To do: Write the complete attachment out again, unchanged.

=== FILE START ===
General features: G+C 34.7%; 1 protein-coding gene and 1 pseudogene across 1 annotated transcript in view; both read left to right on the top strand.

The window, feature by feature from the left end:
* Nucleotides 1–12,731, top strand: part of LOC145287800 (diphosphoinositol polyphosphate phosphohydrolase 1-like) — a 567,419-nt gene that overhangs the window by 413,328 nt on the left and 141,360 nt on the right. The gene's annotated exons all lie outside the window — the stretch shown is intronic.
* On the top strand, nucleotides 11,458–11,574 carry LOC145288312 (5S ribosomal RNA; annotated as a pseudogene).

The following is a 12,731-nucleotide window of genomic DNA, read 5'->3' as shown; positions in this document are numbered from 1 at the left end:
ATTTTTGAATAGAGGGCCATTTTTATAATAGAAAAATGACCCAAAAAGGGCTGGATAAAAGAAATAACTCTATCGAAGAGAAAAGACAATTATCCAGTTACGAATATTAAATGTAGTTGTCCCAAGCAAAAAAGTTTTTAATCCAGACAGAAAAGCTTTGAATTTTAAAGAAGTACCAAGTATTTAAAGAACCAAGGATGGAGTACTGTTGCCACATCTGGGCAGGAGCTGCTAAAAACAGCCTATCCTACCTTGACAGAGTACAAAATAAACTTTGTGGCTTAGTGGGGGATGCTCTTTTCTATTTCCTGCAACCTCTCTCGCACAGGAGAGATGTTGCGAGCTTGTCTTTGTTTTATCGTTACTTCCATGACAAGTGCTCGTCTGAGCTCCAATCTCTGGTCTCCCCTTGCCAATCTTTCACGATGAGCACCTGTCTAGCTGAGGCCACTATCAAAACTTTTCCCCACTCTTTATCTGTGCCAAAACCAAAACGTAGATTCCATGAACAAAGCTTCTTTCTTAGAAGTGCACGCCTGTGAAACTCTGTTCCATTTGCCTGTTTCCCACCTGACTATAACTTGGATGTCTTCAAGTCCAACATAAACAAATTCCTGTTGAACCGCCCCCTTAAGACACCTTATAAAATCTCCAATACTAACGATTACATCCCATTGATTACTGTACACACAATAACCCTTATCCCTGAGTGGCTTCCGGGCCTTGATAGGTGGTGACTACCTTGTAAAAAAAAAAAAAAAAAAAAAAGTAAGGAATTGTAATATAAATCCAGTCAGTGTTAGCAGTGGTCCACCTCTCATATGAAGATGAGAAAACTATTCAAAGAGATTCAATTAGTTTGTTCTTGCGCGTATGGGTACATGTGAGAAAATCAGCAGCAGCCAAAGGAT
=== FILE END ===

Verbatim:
General features: G+C 34.7%; 1 protein-coding gene and 1 pseudogene across 1 annotated transcript in view; both read left to right on the top strand.

The window, feature by feature from the left end:
* Nucleotides 1–12,731, top strand: part of LOC145287800 (diphosphoinositol polyphosphate phosphohydrolase 1-like) — a 567,419-nt gene that overhangs the window by 413,328 nt on the left and 141,360 nt on the right. The gene's annotated exons all lie outside the window — the stretch shown is intronic.
* On the top strand, nucleotides 11,458–11,574 carry LOC145288312 (5S ribosomal RNA; annotated as a pseudogene).

The following is a 12,731-nucleotide window of genomic DNA, read 5'->3' as shown; positions in this document are numbered from 1 at the left end:
ATTTTTGAATAGAGGGCCATTTTTATAATAGAAAAATGACCCAAAAAGGGCTGGATAAAAGAAATAACTCTATCGAAGAGAAAAGACAATTATCCAGTTACGAATATTAAATGTAGTTGTCCCAAGCAAAAAAGTTTTTAATCCAGACAGAAAAGCTTTGAATTTTAAAGAAGTACCAAGTATTTAAAGAACCAAGGATGGAGTACTGTTGCCACATCTGGGCAGGAGCTGCTAAAAACAGCCTATCCTACCTTGACAGAGTACAAAATAAACTTTGTGGCTTAGTGGGGGATGCTCTTTTCTATTTCCTGCAACCTCTCTCGCACAGGAGAGATGTTGCGAGCTTGTCTTTGTTTTATCGTTACTTCCATGACAAGTGCTCGTCTGAGCTCCAATCTCTGGTCTCCCCTTGCCAATCTTTCACGATGAGCACCTGTCTAGCTGAGGCCACTATCAAAACTTTTCCCCACTCTTTATCTGTGCCAAAACCAAAACGTAGATTCCATGAACAAAGCTTCTTTCTTAGAAGTGCACGCCTGTGAAACTCTGTTCCATTTGCCTGTTTCCCACCTGACTATAACTTGGATGTCTTCAAGTCCAACATAAACAAATTCCTGTTGAACCGCCCCCTTAAGACACCTTATAAAATCTCCAATACTAACGATTACATCCCATTGATTACTGTACACACAATAACCCTTATCCCTGAGTGGCTTCCGGGCCTTGATAGGTGGTGACTACCTTGTAAAAAAAAAAAAAAAAAAAAAAGTAAGGAATTGTAATATAAATCCAGTCAGTGTTAGCAGTGGTCCACCTCTCATATGAAGATGAGAAAACTATTCAAAGAGATTCAATTAGTTTGTTCTTGCGCGTATGGGTACATGTGAGAAAATCAGCAGCAGCCAAAGGAT